For the Sake of Silence will attract readers who enjoy a complex story created out of actual events, previously untold or actively suppressed, and more gripping than most fictional invention. Finding its place somewhere between the vibrant social history of Tim Couzens’s Murder at Morija and the playful literary power of Umberto Eco’s The Name of the Rose, the novel sails close at times to “creative non-fiction,” but ultimately demonstrates the power fiction has to hold the ways in which we perceive the past – and the present – up to question. For the Sake of Silence is resonant with a time when many of the new freedoms to speak exist in an uneasy relationship with new forms of silencing.
Life Is a Dream by Gyula Krúdy
Translated from the Hungarian by John Batki
PH3281.K89 E4413 2010
Life is a Dream is Gyula Krudy’s magical collection of ten short stories. Creating a world where editors shoot themselves after a hard day’s brunching, men attend duels incognito and lovers fall out over salad dressing, Life is a Dream is a comic, nostalgic, romantic and erotic glimpse into the Hungary of the early twentieth century. Focussing on the poor and dispossessed, these tales of love, food, death and sex are ironic and wise about the human condition and the futility of life, and display fully Krudy’s wit and mastery of the form.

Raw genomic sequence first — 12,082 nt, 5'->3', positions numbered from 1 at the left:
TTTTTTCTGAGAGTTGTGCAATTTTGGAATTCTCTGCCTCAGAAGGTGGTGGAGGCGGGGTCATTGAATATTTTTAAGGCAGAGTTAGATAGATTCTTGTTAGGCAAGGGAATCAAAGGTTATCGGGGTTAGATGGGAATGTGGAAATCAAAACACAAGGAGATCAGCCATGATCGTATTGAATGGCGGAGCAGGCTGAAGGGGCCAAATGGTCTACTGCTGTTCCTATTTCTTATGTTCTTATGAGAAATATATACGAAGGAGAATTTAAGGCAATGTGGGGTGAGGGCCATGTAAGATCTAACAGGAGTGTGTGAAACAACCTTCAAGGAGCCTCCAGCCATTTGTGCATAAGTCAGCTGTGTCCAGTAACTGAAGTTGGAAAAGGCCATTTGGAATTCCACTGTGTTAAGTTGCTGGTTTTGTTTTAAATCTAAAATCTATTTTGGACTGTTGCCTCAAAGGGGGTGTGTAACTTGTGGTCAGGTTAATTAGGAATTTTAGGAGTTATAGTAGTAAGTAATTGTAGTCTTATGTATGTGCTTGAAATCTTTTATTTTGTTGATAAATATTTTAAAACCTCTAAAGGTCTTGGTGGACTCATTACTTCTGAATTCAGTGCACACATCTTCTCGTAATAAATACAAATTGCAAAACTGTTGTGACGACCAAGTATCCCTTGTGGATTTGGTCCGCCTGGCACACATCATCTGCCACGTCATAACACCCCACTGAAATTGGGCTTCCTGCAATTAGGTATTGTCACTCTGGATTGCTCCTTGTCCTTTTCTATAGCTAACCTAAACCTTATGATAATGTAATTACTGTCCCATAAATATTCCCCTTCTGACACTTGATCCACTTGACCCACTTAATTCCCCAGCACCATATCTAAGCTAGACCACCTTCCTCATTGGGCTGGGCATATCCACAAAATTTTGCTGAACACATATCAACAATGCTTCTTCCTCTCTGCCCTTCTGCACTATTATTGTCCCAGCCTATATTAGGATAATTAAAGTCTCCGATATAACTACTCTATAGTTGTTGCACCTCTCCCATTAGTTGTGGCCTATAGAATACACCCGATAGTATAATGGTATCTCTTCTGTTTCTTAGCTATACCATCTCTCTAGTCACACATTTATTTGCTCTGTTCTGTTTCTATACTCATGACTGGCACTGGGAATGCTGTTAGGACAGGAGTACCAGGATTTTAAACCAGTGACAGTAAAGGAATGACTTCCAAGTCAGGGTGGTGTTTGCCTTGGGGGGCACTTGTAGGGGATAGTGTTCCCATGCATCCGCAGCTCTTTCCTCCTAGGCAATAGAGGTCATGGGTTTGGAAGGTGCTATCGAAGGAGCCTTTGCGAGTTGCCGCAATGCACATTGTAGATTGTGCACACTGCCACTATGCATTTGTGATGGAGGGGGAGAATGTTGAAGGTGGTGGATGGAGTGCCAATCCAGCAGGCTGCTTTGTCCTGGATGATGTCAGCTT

A Room Where the Star-Spangled Banner Cannot Be Heard: A Novel in Three Parts by Levy Hideo
Translated by Christopher D. Scott
PS3562.E927177 S4513 2011
Set against the political and social upheavals of the 1960s, A Room Where the Star-Spangled Banner Cannot Be Heard tells the story of Ben Isaac, a blond-haired, blue-eyed American youth living with his father at the American consulate in Yokohama. Chafing against his father’s strict authority and the trappings of an America culture that has grown increasingly remote, Ben flees home to live with Andō, his Japanese friend. Refusing to speak English with Ben, Andō shows the young American the way to Shinjuku, the epicenter of Japan’s countercultural movement and the closest Ben has ever felt to home.
From the vantage point of a privileged and alienated “outsider” (gaijin), Levy’s narrative, which echoes events in his own life, beautifully captures a heady, eventful moment in Japanese history. It also richly renders the universal struggle to grasp the full contours of one’s identity. Wandering the streets of Shinjuku, Ben can barely decipher the signs around him or make sense of the sounds reaching his ears. Eventually, the symbols and sensations take root, and he becomes one with Japanese language and culture. Through his explorations, Ben
breaks free from English and the constraints of being a gaijin. Levy’s coming-of-age novel is an eloquent elegy to a lost time.
Zoo City by Lauren Beukes